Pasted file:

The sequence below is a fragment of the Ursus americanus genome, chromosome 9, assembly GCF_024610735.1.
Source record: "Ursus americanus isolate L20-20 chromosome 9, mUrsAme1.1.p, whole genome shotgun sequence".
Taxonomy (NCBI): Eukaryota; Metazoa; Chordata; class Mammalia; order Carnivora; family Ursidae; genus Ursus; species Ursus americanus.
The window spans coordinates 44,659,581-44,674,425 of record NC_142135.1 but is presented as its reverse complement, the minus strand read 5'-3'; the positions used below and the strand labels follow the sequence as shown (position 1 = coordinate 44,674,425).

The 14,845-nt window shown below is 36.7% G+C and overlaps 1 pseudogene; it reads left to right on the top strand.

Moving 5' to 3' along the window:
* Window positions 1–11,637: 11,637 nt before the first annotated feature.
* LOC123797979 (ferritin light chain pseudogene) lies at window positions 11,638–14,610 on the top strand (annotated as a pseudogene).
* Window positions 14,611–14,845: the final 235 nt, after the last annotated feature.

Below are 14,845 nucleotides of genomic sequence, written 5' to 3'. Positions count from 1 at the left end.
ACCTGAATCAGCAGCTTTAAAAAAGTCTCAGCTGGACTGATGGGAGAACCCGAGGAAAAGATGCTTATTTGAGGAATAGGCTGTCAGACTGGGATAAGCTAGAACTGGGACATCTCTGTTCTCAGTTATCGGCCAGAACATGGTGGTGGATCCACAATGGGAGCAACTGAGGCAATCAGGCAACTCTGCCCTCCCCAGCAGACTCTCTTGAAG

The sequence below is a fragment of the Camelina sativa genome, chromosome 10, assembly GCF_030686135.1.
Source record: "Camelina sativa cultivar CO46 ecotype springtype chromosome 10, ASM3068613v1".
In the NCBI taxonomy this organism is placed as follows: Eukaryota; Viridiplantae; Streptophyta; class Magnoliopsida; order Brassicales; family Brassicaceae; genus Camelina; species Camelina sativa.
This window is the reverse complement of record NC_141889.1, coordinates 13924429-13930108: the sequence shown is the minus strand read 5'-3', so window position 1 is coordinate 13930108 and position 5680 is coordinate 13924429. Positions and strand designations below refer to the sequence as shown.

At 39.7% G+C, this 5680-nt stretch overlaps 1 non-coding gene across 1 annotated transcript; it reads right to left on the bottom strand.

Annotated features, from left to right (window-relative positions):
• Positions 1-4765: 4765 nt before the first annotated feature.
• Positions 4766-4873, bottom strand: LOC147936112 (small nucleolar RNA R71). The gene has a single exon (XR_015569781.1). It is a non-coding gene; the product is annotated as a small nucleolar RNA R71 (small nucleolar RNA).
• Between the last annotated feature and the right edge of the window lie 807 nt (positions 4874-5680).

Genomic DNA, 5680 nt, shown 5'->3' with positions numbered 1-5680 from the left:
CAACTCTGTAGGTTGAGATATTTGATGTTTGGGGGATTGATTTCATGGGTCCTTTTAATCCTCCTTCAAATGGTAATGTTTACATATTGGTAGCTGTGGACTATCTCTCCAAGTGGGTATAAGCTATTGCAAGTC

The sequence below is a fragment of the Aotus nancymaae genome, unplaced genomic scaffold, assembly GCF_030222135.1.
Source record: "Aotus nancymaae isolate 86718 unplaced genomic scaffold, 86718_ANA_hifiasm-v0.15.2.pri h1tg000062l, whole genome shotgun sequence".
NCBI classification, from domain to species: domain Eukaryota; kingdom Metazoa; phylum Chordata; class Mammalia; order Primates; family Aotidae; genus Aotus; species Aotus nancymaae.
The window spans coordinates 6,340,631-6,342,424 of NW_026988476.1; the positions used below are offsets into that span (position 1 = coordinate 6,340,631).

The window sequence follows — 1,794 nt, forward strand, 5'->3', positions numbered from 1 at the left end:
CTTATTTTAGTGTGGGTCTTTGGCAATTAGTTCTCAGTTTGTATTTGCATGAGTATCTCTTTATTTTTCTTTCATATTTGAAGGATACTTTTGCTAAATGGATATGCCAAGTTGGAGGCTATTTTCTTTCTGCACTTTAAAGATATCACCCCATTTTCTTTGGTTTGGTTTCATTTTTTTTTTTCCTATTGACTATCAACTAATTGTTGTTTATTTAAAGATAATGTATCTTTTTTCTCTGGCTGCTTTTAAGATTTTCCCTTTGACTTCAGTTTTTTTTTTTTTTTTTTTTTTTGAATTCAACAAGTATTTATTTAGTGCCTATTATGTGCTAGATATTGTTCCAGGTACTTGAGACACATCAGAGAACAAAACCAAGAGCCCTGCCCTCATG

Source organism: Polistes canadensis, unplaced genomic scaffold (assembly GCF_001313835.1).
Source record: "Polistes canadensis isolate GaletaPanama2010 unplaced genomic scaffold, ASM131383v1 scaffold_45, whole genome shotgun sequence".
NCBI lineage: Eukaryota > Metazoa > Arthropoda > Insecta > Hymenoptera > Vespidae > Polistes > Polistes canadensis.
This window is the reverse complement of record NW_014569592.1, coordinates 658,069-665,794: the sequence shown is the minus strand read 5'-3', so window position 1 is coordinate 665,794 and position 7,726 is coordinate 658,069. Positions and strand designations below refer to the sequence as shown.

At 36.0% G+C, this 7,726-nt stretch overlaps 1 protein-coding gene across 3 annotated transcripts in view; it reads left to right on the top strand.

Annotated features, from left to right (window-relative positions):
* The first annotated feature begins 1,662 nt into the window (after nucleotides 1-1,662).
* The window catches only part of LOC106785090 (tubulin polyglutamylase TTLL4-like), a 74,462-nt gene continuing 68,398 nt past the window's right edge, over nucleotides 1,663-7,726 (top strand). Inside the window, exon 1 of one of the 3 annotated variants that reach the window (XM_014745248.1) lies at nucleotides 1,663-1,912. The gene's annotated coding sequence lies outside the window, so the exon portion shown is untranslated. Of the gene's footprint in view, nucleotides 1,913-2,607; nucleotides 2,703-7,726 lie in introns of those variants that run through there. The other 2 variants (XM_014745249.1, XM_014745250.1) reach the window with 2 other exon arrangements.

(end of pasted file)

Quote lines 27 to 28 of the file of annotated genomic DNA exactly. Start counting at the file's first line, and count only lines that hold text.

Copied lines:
The window sequence follows — 1,794 nt, forward strand, 5'->3', positions numbered from 1 at the left end:
CTTATTTTAGTGTGGGTCTTTGGCAATTAGTTCTCAGTTTGTATTTGCATGAGTATCTCTTTATTTTTCTTTCATATTTGAAGGATACTTTTGCTAAATGGATATGCCAAGTTGGAGGCTATTTTCTTTCTGCACTTTAAAGATATCACCCCATTTTCTTTGGTTTGGTTTCATTTTTTTTTTTCCTATTGACTATCAACTAATTGTTGTTTATTTAAAGATAATGTATCTTTTTTCTCTGGCTGCTTTTAAGATTTTCCCTTTGACTTCAGTTTTTTTTTTTTTTTTTTTTTTTGAATTCAACAAGTATTTATTTAGTGCCTATTATGTGCTAGATATTGTTCCAGGTACTTGAGACACATCAGAGAACAAAACCAAGAGCCCTGCCCTCATG